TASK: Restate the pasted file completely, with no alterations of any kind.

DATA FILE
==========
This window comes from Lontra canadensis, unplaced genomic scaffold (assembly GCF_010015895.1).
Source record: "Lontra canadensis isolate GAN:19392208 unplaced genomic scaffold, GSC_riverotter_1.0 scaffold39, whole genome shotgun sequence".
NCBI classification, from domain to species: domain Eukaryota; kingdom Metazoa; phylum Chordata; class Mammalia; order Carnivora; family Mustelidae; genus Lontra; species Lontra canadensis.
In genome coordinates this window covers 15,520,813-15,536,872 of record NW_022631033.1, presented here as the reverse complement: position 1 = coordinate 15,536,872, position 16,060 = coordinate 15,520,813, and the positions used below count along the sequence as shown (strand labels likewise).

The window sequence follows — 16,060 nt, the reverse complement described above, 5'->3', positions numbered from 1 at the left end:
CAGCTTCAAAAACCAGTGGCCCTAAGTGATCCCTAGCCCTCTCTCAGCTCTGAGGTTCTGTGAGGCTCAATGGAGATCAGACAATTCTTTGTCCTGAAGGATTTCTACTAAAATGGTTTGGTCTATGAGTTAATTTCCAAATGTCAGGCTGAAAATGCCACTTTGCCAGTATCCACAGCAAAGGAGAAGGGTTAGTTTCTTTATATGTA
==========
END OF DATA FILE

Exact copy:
This window comes from Lontra canadensis, unplaced genomic scaffold (assembly GCF_010015895.1).
Source record: "Lontra canadensis isolate GAN:19392208 unplaced genomic scaffold, GSC_riverotter_1.0 scaffold39, whole genome shotgun sequence".
NCBI classification, from domain to species: domain Eukaryota; kingdom Metazoa; phylum Chordata; class Mammalia; order Carnivora; family Mustelidae; genus Lontra; species Lontra canadensis.
In genome coordinates this window covers 15,520,813-15,536,872 of record NW_022631033.1, presented here as the reverse complement: position 1 = coordinate 15,536,872, position 16,060 = coordinate 15,520,813, and the positions used below count along the sequence as shown (strand labels likewise).

The window sequence follows — 16,060 nt, the reverse complement described above, 5'->3', positions numbered from 1 at the left end:
CAGCTTCAAAAACCAGTGGCCCTAAGTGATCCCTAGCCCTCTCTCAGCTCTGAGGTTCTGTGAGGCTCAATGGAGATCAGACAATTCTTTGTCCTGAAGGATTTCTACTAAAATGGTTTGGTCTATGAGTTAATTTCCAAATGTCAGGCTGAAAATGCCACTTTGCCAGTATCCACAGCAAAGGAGAAGGGTTAGTTTCTTTATATGTA